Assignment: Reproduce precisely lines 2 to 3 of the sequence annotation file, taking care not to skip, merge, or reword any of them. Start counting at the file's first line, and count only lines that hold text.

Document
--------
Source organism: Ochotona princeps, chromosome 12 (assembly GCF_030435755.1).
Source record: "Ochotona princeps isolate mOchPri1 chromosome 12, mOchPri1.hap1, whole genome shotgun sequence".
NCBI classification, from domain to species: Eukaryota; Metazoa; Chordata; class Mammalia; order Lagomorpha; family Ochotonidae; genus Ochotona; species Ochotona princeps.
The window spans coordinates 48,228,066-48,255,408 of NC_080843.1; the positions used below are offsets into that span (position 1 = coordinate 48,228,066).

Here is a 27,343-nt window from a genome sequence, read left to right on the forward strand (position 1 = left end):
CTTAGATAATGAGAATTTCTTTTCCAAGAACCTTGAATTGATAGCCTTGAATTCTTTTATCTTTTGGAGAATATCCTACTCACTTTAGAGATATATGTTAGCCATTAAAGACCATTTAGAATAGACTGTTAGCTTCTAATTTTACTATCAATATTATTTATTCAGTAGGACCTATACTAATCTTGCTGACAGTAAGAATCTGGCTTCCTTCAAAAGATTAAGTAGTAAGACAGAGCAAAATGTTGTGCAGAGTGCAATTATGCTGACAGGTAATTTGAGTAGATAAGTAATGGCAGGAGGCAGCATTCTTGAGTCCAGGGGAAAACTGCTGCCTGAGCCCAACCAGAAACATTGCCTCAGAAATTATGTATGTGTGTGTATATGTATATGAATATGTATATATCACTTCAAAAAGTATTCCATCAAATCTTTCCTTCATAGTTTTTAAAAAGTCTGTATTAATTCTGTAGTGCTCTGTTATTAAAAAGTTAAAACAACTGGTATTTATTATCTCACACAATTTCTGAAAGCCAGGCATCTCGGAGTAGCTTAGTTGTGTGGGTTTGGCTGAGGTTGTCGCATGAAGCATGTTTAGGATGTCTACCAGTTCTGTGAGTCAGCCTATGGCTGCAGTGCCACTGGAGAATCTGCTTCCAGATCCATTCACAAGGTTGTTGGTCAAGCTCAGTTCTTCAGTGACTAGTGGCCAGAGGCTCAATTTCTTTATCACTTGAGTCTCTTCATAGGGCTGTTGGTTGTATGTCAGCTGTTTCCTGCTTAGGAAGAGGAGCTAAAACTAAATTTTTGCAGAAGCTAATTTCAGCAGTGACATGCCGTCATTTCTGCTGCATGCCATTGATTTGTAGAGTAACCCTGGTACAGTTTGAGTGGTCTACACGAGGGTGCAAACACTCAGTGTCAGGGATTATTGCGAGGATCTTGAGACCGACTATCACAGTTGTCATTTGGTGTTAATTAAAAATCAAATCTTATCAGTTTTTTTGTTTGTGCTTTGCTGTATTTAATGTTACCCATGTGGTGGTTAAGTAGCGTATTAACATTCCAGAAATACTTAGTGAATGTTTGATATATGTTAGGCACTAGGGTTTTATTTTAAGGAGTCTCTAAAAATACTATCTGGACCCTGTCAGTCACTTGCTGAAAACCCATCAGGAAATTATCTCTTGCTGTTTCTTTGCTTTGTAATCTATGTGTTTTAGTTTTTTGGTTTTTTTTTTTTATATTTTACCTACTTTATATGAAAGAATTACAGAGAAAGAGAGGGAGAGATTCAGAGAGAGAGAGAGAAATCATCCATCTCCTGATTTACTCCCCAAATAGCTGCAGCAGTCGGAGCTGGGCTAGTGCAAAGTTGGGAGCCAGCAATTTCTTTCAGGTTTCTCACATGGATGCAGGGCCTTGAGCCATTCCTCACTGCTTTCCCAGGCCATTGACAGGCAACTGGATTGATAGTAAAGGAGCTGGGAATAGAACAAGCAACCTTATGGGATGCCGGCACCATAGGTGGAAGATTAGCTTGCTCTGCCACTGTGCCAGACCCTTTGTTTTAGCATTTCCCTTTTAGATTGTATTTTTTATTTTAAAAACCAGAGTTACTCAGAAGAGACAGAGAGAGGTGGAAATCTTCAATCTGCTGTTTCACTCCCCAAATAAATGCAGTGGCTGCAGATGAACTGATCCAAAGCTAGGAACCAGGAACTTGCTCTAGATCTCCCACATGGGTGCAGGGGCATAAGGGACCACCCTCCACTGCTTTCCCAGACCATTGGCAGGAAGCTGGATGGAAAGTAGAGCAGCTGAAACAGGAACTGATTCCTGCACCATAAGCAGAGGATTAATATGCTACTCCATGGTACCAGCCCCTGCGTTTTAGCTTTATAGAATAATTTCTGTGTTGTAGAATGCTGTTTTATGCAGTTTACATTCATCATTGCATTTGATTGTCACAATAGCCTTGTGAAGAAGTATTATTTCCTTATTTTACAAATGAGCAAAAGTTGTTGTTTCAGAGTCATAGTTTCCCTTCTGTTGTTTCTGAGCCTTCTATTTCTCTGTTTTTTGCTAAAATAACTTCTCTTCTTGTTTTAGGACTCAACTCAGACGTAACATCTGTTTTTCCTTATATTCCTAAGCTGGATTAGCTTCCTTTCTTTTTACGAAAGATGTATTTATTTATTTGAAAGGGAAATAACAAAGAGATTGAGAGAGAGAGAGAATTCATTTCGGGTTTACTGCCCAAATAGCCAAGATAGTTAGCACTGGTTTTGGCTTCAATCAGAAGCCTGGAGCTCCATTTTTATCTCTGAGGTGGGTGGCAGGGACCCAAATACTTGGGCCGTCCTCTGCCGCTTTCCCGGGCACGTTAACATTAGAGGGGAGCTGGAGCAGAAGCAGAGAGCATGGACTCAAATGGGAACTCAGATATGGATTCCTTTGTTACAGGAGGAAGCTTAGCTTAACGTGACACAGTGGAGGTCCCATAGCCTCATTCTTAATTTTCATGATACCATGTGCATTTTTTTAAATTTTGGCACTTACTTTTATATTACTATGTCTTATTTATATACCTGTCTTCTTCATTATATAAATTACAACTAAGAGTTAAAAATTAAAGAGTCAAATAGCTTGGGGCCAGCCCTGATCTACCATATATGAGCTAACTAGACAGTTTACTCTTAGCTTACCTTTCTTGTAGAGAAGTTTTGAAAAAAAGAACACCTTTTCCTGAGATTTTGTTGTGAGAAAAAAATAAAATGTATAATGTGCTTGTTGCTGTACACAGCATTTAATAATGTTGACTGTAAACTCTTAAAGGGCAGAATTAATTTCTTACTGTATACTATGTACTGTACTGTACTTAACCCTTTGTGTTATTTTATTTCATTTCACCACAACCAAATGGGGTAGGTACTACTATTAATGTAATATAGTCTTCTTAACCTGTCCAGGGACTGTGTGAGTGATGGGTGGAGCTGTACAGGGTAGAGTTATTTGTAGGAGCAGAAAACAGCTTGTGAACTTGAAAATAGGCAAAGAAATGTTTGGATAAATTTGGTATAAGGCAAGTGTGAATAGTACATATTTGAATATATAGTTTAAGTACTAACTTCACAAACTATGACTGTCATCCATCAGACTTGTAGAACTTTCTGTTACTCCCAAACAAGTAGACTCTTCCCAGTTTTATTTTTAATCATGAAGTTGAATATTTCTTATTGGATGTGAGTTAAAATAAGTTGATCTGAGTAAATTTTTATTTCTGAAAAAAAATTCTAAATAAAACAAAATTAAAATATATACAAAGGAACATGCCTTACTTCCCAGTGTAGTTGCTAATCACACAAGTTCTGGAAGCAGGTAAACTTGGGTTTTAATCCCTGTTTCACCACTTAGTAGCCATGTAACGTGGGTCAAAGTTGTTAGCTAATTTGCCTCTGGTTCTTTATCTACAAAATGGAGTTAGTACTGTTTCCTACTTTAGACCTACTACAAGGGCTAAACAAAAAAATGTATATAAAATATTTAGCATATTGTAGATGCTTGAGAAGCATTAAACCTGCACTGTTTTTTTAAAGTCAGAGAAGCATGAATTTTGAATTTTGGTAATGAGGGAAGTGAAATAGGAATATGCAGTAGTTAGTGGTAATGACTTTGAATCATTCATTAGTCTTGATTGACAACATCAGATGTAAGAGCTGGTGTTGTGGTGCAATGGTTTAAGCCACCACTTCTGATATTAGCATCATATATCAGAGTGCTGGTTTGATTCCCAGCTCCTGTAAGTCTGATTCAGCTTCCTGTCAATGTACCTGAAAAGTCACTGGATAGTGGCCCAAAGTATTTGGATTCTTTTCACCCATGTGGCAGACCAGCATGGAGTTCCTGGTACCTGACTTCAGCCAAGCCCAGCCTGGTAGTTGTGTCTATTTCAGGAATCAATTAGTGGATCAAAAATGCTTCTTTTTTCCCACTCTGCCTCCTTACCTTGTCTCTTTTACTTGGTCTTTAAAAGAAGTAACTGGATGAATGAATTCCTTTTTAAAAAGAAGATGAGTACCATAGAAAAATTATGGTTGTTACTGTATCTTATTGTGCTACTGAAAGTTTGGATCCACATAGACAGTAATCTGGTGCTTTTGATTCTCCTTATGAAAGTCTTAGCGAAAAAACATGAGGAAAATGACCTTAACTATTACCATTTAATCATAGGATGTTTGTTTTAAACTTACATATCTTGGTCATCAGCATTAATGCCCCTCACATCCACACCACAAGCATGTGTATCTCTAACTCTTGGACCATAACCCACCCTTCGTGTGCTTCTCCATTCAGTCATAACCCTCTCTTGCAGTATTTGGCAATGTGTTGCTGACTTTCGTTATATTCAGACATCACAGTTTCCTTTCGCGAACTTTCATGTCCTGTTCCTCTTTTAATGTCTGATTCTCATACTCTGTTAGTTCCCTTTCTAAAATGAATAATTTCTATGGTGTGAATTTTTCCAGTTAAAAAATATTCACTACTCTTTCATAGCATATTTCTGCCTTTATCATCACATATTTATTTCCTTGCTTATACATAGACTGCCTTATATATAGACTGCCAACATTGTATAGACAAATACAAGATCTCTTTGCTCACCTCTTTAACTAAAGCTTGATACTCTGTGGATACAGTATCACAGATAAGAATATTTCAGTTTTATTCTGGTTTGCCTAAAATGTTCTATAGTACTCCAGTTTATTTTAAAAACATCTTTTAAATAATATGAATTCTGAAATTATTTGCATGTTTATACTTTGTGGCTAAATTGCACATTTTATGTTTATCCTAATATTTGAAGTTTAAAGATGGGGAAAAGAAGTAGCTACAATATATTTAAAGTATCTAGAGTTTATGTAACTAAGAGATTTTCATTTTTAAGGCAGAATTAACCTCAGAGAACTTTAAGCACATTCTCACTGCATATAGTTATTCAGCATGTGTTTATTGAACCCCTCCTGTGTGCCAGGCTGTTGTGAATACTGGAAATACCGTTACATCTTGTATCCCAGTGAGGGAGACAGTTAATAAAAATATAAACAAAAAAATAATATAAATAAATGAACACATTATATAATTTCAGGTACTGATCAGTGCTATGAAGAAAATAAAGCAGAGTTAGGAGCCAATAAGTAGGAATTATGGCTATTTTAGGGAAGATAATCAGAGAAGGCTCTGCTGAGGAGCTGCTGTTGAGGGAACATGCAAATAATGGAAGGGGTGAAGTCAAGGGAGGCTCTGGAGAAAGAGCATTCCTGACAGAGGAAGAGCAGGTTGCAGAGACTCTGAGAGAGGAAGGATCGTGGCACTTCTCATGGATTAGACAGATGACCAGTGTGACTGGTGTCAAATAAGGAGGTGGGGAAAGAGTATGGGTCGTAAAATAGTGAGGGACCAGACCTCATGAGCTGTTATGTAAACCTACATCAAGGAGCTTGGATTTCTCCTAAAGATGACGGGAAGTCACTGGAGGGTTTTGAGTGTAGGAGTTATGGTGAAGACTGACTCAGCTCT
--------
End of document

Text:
Source record: "Ochotona princeps isolate mOchPri1 chromosome 12, mOchPri1.hap1, whole genome shotgun sequence".
NCBI classification, from domain to species: Eukaryota; Metazoa; Chordata; class Mammalia; order Lagomorpha; family Ochotonidae; genus Ochotona; species Ochotona princeps.